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S. Korea’s job indexes progress in Jan., likely to falter in Feb.

Job market uptrend likely to be affected by the ongoing coronavirus outbreak: minister

Deputy Prime Minister and Finance Minister Hong Nam-ki chairs a meeting of economy-related ministers at Seoul Government Complex on Wednesday. (Yonhap)
Deputy Prime Minister and Finance Minister Hong Nam-ki chairs a meeting of economy-related ministers at Seoul Government Complex on Wednesday. (Yonhap)

South Korea saw its jobless rate fall with job additions hitting the highest level in more than five years in January, on the back of the government’s continued fiscal efforts to expand the job market for the elderly, data showed Wednesday.

But as the improved figures did not properly reflect the latest impact of the new coronavirus COVID-19, the government suggested a pessimistic outlook for this month.

The nation’s unemployment rate fell 0.4 percentage point on-year to 4.1 percent and the number of employed people stood at 26.8 million in January, according to data compiled by Statistics Korea.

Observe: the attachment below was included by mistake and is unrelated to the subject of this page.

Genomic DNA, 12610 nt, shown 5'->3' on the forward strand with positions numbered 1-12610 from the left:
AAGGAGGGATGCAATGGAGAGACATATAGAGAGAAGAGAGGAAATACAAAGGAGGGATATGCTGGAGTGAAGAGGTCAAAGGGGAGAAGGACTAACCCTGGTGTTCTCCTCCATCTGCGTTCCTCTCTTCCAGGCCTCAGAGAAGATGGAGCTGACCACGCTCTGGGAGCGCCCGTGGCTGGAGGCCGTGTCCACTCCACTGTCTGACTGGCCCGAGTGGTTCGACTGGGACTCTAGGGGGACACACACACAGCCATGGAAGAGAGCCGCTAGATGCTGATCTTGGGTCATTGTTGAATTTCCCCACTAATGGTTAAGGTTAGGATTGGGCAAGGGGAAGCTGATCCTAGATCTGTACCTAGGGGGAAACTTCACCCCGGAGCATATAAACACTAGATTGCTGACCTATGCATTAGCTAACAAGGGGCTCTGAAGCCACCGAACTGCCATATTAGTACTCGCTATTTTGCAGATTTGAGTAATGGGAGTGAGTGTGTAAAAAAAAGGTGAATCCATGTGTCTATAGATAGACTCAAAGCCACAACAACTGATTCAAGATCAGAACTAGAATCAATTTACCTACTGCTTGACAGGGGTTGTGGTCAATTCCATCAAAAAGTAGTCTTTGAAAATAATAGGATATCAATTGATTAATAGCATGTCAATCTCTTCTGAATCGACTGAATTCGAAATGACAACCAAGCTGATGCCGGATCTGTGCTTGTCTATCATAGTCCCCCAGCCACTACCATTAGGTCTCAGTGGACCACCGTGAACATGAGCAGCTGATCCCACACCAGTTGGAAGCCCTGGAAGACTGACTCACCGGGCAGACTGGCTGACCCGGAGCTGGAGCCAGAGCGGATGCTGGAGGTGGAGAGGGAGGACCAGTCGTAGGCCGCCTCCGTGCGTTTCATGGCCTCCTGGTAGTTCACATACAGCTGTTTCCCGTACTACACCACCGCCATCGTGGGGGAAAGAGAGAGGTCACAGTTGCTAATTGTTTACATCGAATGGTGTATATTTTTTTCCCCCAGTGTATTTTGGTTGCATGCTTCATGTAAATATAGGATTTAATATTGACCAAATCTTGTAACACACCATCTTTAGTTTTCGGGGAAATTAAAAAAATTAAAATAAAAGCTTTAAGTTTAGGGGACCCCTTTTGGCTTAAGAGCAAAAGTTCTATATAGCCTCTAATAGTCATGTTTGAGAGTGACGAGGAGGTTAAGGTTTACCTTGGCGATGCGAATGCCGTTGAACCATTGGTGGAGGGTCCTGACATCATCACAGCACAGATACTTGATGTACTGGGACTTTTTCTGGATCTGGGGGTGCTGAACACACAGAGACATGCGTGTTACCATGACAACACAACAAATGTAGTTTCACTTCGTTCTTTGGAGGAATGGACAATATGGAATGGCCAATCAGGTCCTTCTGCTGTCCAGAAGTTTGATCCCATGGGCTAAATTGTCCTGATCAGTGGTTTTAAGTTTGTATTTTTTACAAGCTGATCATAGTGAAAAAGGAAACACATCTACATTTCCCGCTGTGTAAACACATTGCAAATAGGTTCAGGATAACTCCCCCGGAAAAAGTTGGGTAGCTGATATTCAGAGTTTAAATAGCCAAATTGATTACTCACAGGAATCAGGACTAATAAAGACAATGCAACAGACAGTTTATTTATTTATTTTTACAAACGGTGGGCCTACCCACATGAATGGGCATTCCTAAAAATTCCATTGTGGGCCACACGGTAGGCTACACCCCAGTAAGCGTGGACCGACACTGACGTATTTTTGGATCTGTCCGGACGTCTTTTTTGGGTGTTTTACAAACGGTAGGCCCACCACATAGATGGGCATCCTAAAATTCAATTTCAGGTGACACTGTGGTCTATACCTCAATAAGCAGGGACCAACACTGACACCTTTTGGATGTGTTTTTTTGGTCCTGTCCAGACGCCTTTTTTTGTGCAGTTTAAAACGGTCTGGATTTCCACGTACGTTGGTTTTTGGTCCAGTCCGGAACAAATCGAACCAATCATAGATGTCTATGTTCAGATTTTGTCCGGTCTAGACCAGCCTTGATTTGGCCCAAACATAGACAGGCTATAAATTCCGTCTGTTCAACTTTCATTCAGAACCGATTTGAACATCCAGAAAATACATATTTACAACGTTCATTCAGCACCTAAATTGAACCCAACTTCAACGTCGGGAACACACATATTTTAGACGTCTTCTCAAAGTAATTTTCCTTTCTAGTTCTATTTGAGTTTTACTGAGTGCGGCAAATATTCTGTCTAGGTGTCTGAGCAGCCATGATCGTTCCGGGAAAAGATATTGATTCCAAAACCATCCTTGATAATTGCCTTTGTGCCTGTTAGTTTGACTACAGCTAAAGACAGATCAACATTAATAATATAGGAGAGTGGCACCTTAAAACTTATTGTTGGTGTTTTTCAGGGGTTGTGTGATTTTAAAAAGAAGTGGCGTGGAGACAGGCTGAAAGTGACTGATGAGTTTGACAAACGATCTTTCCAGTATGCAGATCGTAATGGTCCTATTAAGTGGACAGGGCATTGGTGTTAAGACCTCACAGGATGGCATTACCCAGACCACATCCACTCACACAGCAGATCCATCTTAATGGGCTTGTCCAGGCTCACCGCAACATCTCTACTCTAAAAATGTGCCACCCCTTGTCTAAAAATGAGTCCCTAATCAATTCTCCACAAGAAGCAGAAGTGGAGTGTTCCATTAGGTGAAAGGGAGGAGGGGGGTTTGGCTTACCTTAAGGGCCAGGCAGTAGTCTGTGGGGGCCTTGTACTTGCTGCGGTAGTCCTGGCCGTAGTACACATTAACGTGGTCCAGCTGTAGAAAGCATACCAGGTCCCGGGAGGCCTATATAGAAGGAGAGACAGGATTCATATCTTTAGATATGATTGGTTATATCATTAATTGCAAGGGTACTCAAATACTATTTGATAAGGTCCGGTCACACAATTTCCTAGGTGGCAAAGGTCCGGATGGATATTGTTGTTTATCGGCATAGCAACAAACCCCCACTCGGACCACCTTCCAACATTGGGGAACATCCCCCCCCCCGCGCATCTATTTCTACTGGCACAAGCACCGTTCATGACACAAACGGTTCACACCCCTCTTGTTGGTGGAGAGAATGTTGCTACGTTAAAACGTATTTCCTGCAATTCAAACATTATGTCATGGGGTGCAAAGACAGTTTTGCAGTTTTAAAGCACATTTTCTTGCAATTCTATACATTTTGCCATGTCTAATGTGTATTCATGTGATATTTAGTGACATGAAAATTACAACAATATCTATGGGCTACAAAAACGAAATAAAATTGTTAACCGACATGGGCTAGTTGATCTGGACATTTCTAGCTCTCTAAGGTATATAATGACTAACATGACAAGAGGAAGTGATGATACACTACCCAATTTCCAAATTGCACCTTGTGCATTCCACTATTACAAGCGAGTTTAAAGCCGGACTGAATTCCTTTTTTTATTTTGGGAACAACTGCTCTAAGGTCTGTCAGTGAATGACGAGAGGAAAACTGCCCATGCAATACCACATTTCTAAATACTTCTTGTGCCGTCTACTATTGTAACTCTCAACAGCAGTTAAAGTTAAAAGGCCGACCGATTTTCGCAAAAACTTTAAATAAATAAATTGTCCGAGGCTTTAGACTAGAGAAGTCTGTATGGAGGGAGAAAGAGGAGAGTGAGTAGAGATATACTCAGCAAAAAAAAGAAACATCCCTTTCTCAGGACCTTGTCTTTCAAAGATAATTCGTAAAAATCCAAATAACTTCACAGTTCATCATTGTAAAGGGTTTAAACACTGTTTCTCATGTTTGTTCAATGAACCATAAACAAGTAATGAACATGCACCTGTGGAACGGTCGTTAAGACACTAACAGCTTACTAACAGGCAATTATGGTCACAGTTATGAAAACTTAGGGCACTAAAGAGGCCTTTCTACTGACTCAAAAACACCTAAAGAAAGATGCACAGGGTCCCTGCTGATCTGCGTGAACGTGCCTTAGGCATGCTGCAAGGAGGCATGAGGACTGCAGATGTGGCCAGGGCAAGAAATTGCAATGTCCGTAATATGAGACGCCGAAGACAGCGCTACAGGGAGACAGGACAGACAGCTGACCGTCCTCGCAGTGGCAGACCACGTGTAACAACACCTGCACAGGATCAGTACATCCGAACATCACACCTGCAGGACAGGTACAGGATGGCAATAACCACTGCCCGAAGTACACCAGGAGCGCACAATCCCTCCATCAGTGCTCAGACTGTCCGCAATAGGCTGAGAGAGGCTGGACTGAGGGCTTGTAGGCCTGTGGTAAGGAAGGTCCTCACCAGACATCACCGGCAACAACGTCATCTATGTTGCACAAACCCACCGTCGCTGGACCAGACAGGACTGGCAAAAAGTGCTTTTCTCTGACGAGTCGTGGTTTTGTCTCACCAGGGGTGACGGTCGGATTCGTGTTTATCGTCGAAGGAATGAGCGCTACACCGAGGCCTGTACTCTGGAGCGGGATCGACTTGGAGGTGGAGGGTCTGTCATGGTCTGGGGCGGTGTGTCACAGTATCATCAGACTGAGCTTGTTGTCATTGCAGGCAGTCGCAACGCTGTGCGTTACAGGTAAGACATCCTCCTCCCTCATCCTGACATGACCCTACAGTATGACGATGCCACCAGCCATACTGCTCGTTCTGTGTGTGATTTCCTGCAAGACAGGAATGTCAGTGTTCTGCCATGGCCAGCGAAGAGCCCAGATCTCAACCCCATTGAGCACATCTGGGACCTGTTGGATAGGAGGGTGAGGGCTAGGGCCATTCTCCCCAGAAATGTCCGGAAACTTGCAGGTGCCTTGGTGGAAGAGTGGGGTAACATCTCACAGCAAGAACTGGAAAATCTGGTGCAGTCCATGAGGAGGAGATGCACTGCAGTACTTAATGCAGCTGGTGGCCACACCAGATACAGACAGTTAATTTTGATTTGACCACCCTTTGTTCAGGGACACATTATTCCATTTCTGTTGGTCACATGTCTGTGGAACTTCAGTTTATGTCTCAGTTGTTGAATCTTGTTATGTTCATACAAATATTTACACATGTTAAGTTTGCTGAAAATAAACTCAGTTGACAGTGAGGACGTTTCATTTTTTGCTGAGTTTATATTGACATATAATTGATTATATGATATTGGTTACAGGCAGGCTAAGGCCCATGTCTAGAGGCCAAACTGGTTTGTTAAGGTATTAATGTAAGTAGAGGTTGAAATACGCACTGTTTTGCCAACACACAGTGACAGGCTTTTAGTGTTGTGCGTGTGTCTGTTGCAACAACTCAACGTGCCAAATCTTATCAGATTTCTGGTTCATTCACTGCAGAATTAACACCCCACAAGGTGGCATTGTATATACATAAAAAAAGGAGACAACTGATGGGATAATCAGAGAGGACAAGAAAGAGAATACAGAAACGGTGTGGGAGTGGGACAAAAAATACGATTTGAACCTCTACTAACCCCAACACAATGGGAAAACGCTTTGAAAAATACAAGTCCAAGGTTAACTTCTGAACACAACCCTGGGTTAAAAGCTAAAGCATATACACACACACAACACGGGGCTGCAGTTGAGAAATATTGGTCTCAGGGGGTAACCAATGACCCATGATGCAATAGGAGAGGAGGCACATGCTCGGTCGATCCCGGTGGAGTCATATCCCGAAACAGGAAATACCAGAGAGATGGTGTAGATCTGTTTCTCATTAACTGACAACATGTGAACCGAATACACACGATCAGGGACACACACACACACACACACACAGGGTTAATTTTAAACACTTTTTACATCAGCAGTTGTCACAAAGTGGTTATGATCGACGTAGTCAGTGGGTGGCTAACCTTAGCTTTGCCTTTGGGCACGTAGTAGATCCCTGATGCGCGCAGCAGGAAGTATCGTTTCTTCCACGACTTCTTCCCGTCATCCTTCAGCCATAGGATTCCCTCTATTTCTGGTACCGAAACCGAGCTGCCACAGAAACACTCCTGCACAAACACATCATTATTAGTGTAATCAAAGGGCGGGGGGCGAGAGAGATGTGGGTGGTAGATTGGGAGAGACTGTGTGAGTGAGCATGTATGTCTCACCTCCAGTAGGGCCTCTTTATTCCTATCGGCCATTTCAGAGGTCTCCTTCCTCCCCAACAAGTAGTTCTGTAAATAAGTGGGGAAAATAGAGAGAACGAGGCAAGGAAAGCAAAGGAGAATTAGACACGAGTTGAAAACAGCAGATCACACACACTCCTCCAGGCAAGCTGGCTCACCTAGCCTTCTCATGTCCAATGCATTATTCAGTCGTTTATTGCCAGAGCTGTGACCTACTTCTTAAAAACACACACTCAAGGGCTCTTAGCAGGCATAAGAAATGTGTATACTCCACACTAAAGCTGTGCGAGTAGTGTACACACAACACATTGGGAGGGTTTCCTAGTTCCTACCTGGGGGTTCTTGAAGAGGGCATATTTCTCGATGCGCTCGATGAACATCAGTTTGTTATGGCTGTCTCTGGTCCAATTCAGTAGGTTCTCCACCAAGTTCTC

The number of newly added jobs also showed an uptrend, reaching 568,000 -- the highest mark since August 2014.

The unemployment rate for those aged between 15 and 29 decreased to 7.7 percent, down 1.2 percentage point from a year earlier.

Steering the job indexes were those aged 60 or more -- with 506,000 new jobs last month -- marking the steepest monthly gain since the government started compiling such data in 1982.

The job market for those in their 40s, however, continued to shrink for 51 months straight, with the number of employed people dropping 84,000 on-month in January.

“The employment rate for those in their 40s dropped slightly last month but the declining pace slowed down to a certain extent,” said an official of the statistics office.

“The government is keeping a close watch on such trends, seeking to respond with proper countermeasures on time.”

By industry, it was the health and social welfare sectors which added the highest number of jobs at 189,000 on the back of government spending. The wholesale and retail business, in contrast, shed 94,000 jobs in January.

Notwithstanding the latest advancements, however, Asia’s fourth-largest economy is likely to see its February job indexes falter once again under the prolonged impact of the COVID-19.

“There is a possibility that uncertainties in the domestic labor market will expand, especially in the service industries, due to the effect of the new coronavirus outbreak,” said Deputy Prime Minister and Finance Minister Hong Nam-ki in a meeting of economy-related ministers held at Seoul Government Complex.

The quickly spreading virus has been intimidating economic activities, triggering excessive fears and tension, the fiscal chief added.

In a supporting move, the government vowed to pay out some 45 billion won ($38 million) to small and medium-sized enterprises and owner-operators who suffered losses amid the virus outbreak, starting Thursday.

By Bae Hyun-jung (